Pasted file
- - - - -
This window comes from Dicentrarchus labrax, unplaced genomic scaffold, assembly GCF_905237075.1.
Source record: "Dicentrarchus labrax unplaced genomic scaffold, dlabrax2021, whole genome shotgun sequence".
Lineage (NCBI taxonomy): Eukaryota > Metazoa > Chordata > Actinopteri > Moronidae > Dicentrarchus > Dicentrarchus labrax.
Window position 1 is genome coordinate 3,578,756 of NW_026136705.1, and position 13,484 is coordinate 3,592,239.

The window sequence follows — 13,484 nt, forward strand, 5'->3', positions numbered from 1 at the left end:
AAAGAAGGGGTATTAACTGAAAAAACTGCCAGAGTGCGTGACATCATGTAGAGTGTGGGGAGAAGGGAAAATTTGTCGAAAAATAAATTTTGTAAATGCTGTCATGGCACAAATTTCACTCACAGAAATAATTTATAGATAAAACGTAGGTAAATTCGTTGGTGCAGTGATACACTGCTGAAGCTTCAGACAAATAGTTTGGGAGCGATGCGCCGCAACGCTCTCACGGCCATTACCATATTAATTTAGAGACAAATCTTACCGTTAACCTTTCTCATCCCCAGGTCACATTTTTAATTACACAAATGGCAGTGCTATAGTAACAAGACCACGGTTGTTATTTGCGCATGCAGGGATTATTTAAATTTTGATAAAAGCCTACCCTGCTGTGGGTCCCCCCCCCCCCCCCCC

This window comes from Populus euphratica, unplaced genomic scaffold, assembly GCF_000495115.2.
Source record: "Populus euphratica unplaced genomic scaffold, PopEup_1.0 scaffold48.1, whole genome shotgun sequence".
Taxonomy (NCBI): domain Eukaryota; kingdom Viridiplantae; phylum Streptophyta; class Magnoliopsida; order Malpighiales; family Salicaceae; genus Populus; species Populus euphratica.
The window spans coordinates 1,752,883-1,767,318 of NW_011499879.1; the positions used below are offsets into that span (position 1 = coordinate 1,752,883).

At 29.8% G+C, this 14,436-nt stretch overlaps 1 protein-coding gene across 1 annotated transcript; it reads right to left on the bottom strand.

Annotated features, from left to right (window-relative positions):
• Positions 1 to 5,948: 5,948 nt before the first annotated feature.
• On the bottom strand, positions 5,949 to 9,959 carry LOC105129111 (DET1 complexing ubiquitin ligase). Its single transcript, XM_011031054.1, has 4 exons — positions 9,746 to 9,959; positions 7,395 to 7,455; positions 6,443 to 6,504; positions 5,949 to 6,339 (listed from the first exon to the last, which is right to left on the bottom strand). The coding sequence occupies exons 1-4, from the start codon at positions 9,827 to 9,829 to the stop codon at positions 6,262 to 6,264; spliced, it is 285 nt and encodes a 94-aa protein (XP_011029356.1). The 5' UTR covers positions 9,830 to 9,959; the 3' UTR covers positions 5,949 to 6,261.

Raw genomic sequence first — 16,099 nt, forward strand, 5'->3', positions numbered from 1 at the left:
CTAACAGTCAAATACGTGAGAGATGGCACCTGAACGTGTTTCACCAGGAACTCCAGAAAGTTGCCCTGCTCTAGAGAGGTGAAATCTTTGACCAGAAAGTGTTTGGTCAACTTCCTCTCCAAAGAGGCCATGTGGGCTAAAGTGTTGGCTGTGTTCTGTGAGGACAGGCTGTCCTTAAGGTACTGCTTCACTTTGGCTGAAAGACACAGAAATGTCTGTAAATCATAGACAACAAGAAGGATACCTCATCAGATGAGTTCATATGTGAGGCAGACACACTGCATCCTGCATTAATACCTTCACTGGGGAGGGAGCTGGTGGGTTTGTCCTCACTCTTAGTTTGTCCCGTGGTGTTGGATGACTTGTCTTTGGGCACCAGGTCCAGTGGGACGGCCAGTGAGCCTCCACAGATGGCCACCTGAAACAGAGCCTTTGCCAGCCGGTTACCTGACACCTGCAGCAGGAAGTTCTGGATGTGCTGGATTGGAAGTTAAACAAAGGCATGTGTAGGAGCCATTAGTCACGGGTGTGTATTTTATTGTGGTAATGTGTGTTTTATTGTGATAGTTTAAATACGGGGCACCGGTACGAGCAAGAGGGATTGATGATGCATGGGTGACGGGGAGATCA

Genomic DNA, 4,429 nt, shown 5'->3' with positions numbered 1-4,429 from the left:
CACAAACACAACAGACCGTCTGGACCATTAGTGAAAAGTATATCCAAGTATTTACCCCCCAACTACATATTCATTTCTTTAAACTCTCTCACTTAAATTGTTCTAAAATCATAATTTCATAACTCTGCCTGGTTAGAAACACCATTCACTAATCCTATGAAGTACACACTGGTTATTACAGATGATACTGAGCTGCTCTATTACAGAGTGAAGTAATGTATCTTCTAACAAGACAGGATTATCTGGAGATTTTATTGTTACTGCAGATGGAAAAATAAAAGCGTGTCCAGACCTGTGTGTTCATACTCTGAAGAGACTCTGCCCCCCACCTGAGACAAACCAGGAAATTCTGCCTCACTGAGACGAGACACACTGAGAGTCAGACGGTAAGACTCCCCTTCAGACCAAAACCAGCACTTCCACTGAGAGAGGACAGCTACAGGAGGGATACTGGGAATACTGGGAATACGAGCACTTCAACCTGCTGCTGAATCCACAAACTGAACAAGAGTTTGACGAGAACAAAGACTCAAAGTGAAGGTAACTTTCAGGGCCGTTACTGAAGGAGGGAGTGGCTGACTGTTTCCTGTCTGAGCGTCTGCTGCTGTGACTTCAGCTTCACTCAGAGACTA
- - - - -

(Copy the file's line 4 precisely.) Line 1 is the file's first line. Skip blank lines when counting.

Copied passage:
Window position 1 is genome coordinate 3,578,756 of NW_026136705.1, and position 13,484 is coordinate 3,592,239.